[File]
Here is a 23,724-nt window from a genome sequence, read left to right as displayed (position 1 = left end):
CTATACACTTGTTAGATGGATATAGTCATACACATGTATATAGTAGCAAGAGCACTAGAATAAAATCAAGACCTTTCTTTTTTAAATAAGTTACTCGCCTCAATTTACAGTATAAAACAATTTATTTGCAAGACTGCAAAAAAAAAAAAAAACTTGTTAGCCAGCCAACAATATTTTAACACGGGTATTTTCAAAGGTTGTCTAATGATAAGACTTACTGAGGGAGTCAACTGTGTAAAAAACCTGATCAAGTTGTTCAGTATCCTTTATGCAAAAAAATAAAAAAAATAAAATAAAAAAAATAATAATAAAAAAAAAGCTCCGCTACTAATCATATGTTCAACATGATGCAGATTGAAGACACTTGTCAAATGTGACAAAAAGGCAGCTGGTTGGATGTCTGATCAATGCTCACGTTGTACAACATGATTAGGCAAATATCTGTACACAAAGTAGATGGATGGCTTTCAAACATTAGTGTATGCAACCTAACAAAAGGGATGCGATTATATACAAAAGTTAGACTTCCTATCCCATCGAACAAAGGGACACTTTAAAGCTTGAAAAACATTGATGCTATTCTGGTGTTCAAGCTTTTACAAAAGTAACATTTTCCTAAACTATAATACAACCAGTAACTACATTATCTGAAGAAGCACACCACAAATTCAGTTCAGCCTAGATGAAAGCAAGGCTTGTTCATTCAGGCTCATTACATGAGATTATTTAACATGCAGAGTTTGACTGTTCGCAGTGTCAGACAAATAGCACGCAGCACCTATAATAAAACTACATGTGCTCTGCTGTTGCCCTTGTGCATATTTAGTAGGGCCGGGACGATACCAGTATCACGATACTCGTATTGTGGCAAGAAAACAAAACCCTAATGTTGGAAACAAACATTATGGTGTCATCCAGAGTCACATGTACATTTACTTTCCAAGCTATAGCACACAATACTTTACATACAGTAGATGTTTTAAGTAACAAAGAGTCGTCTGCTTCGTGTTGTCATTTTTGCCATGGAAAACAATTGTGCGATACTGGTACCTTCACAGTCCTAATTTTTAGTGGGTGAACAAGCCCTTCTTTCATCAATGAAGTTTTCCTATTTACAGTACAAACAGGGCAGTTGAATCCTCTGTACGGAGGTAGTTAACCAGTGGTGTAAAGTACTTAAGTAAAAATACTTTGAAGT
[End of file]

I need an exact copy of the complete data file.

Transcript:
Here is a 23,724-nt window from a genome sequence, read left to right as displayed (position 1 = left end):
CTATACACTTGTTAGATGGATATAGTCATACACATGTATATAGTAGCAAGAGCACTAGAATAAAATCAAGACCTTTCTTTTTTAAATAAGTTACTCGCCTCAATTTACAGTATAAAACAATTTATTTGCAAGACTGCAAAAAAAAAAAAAAACTTGTTAGCCAGCCAACAATATTTTAACACGGGTATTTTCAAAGGTTGTCTAATGATAAGACTTACTGAGGGAGTCAACTGTGTAAAAAACCTGATCAAGTTGTTCAGTATCCTTTATGCAAAAAAATAAAAAAAATAAAATAAAAAAAATAATAATAAAAAAAAAGCTCCGCTACTAATCATATGTTCAACATGATGCAGATTGAAGACACTTGTCAAATGTGACAAAAAGGCAGCTGGTTGGATGTCTGATCAATGCTCACGTTGTACAACATGATTAGGCAAATATCTGTACACAAAGTAGATGGATGGCTTTCAAACATTAGTGTATGCAACCTAACAAAAGGGATGCGATTATATACAAAAGTTAGACTTCCTATCCCATCGAACAAAGGGACACTTTAAAGCTTGAAAAACATTGATGCTATTCTGGTGTTCAAGCTTTTACAAAAGTAACATTTTCCTAAACTATAATACAACCAGTAACTACATTATCTGAAGAAGCACACCACAAATTCAGTTCAGCCTAGATGAAAGCAAGGCTTGTTCATTCAGGCTCATTACATGAGATTATTTAACATGCAGAGTTTGACTGTTCGCAGTGTCAGACAAATAGCACGCAGCACCTATAATAAAACTACATGTGCTCTGCTGTTGCCCTTGTGCATATTTAGTAGGGCCGGGACGATACCAGTATCACGATACTCGTATTGTGGCAAGAAAACAAAACCCTAATGTTGGAAACAAACATTATGGTGTCATCCAGAGTCACATGTACATTTACTTTCCAAGCTATAGCACACAATACTTTACATACAGTAGATGTTTTAAGTAACAAAGAGTCGTCTGCTTCGTGTTGTCATTTTTGCCATGGAAAACAATTGTGCGATACTGGTACCTTCACAGTCCTAATTTTTAGTGGGTGAACAAGCCCTTCTTTCATCAATGAAGTTTTCCTATTTACAGTACAAACAGGGCAGTTGAATCCTCTGTACGGAGGTAGTTAACCAGTGGTGTAAAGTACTTAAGTAAAAATACTTTGAAGT